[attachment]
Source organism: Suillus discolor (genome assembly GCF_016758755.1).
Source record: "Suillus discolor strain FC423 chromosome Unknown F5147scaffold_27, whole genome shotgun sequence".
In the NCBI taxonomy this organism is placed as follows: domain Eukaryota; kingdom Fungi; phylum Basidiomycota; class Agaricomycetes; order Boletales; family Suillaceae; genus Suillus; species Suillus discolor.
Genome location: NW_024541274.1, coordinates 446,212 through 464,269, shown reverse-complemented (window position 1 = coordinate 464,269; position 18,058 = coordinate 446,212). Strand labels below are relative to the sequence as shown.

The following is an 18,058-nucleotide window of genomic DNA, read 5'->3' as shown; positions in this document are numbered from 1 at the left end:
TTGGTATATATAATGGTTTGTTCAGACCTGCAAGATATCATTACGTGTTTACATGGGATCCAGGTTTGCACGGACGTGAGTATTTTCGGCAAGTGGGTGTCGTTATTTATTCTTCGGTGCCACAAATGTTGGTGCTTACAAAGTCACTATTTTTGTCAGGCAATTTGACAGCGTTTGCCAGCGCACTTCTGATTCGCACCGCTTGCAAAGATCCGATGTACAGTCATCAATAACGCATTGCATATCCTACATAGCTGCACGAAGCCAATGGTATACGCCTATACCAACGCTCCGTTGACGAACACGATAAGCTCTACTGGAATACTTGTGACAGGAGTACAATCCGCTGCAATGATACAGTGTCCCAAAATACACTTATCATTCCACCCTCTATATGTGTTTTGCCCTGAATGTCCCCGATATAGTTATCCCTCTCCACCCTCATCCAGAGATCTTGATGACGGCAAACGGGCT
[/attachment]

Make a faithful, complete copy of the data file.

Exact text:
Source organism: Suillus discolor (genome assembly GCF_016758755.1).
Source record: "Suillus discolor strain FC423 chromosome Unknown F5147scaffold_27, whole genome shotgun sequence".
In the NCBI taxonomy this organism is placed as follows: domain Eukaryota; kingdom Fungi; phylum Basidiomycota; class Agaricomycetes; order Boletales; family Suillaceae; genus Suillus; species Suillus discolor.
Genome location: NW_024541274.1, coordinates 446,212 through 464,269, shown reverse-complemented (window position 1 = coordinate 464,269; position 18,058 = coordinate 446,212). Strand labels below are relative to the sequence as shown.

The following is an 18,058-nucleotide window of genomic DNA, read 5'->3' as shown; positions in this document are numbered from 1 at the left end:
TTGGTATATATAATGGTTTGTTCAGACCTGCAAGATATCATTACGTGTTTACATGGGATCCAGGTTTGCACGGACGTGAGTATTTTCGGCAAGTGGGTGTCGTTATTTATTCTTCGGTGCCACAAATGTTGGTGCTTACAAAGTCACTATTTTTGTCAGGCAATTTGACAGCGTTTGCCAGCGCACTTCTGATTCGCACCGCTTGCAAAGATCCGATGTACAGTCATCAATAACGCATTGCATATCCTACATAGCTGCACGAAGCCAATGGTATACGCCTATACCAACGCTCCGTTGACGAACACGATAAGCTCTACTGGAATACTTGTGACAGGAGTACAATCCGCTGCAATGATACAGTGTCCCAAAATACACTTATCATTCCACCCTCTATATGTGTTTTGCCCTGAATGTCCCCGATATAGTTATCCCTCTCCACCCTCATCCAGAGATCTTGATGACGGCAAACGGGCT